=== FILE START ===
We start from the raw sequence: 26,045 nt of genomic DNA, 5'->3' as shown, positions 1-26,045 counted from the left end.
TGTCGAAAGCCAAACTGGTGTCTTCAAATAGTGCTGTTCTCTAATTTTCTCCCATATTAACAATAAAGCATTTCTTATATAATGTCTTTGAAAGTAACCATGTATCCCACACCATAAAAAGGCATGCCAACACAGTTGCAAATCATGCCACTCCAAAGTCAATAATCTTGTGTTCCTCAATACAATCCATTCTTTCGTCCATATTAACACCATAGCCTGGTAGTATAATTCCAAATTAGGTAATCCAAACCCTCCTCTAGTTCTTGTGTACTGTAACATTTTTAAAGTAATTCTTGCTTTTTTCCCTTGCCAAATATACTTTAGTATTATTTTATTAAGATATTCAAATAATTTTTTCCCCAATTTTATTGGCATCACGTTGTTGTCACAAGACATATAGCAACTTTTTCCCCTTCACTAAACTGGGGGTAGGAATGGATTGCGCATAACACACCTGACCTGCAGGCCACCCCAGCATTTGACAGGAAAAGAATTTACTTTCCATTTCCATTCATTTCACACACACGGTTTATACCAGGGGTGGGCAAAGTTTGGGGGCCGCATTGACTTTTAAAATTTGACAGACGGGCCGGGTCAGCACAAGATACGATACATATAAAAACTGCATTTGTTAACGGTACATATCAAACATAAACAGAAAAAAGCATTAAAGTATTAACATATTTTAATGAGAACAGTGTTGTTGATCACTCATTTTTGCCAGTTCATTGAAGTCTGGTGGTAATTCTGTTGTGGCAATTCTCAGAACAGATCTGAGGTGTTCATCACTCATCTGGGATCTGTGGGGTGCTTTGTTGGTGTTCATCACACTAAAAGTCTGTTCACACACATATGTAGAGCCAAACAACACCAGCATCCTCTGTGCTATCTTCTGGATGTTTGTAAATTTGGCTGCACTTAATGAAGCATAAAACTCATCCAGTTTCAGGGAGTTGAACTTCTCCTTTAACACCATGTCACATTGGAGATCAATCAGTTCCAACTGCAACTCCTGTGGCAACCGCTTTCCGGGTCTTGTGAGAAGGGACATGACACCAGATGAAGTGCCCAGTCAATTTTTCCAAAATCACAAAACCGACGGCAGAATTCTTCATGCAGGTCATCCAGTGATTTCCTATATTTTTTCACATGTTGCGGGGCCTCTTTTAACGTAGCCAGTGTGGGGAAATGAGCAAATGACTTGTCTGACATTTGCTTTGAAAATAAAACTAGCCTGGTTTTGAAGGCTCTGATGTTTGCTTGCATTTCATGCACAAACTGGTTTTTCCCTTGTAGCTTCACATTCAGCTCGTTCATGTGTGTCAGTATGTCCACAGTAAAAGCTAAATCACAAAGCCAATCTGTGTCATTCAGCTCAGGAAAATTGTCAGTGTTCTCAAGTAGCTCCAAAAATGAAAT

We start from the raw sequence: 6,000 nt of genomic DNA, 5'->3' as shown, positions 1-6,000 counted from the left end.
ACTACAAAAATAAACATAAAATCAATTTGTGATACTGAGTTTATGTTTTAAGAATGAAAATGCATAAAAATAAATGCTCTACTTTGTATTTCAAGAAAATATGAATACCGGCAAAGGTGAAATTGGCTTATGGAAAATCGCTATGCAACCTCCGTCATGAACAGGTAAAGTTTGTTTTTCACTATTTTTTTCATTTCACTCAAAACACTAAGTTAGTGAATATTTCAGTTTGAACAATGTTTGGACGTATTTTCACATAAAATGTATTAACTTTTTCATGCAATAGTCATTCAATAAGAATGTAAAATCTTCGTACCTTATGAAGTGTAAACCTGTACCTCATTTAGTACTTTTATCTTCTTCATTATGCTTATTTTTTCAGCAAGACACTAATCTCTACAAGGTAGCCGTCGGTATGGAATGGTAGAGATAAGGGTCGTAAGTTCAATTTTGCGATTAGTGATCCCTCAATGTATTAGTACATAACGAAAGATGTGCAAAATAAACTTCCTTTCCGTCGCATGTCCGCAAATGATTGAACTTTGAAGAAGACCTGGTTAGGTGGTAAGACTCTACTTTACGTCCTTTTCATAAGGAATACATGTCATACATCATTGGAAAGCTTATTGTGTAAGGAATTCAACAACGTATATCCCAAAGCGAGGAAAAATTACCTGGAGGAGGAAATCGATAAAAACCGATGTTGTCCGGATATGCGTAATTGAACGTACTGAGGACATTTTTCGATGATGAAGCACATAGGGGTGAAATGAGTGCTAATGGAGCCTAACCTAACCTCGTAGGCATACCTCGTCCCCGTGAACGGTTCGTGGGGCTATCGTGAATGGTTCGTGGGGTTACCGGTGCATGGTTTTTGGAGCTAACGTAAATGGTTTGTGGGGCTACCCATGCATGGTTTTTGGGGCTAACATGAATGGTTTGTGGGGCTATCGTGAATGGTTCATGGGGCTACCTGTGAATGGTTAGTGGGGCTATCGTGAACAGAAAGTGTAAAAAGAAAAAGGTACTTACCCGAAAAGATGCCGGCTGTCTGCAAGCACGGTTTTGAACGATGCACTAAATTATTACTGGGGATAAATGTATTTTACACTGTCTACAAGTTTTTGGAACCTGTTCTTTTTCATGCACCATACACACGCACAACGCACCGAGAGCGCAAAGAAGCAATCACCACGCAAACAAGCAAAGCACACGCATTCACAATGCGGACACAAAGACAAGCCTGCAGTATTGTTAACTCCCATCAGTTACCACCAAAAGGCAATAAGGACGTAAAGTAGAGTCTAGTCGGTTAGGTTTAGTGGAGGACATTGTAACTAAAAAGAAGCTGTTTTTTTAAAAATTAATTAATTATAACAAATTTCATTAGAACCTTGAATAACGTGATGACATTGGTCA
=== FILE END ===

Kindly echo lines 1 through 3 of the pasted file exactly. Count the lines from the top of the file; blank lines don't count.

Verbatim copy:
We start from the raw sequence: 26,045 nt of genomic DNA, 5'->3' as shown, positions 1-26,045 counted from the left end.
TGTCGAAAGCCAAACTGGTGTCTTCAAATAGTGCTGTTCTCTAATTTTCTCCCATATTAACAATAAAGCATTTCTTATATAATGTCTTTGAAAGTAACCATGTATCCCACACCATAAAAAGGCATGCCAACACAGTTGCAAATCATGCCACTCCAAAGTCAATAATCTTGTGTTCCTCAATACAATCCATTCTTTCGTCCATATTAACACCATAGCCTGGTAGTATAATTCCAAATTAGGTAATCCAAACCCTCCTCTAGTTCTTGTGTACTGTAACATTTTTAAAGTAATTCTTGCTTTTTTCCCTTGCCAAATATACTTTAGTATTATTTTATTAAGATATTCAAATAATTTTTTCCCCAATTTTATTGGCATCACGTTGTTGTCACAAGACATATAGCAACTTTTTCCCCTTCACTAAACTGGGGGTAGGAATGGATTGCGCATAACACACCTGACCTGCAGGCCACCCCAGCATTTGACAGGAAAAGAATTTACTTTCCATTTCCATTCATTTCACACACACGGTTTATACCAGGGGTGGGCAAAGTTTGGGGGCCGCATTGACTTTTAAAATTTGACAGACGGGCCGGGTCAGCACAAGATACGATACATATAAAAACTGCATTTGTTAACGGTACATATCAAACATAAACAGAAAAAAGCATTAAAGTATTAACATATTTTAATGAGAACAGTGTTGTTGATCACTCATTTTTGCCAGTTCATTGAAGTCTGGTGGTAATTCTGTTGTGGCAATTCTCAGAACAGATCTGAGGTGTTCATCACTCATCTGGGATCTGTGGGGTGCTTTGTTGGTGTTCATCACACTAAAAGTCTGTTCACACACATATGTAGAGCCAAACAACACCAGCATCCTCTGTGCTATCTTCTGGATGTTTGTAAATTTGGCTGCACTTAATGAAGCATAAAACTCATCCAGTTTCAGGGAGTTGAACTTCTCCTTTAACACCATGTCACATTGGAGATCAATCAGTTCCAACTGCAACTCCTGTGGCAACCGCTTTCCGGGTCTTGTGAGAAGGGACATGACACCAGATGAAGTGCCCAGTCAATTTTTCCAAAATCACAAAACCGACGGCAGAATTCTTCATGCAGGTCATCCAGTGATTTCCTATATTTTTTCACATGTTGCGGGGCCTCTTTTAACGTAGCCAGTGTGGGGAAATGAGCAAATGACTTGTCTGACATTTGCTTTGAAAATAAAACTAGCCTGGTTTTGAAGGCTCTGATGTTTGCTTGCATTTCATGCACAAACTGGTTTTTCCCTTGTAGCTTCACATTCAGCTCGTTCATGTGTGTCAGTATGTCCACAGTAAAAGCTAAATCACAAAGCCAATCTGTGTCATTCAGCTCAGGAAAATTGTCAGTGTTCTCAAGTAGCTCCAAAAATGAAAT

We start from the raw sequence: 6,000 nt of genomic DNA, 5'->3' as shown, positions 1-6,000 counted from the left end.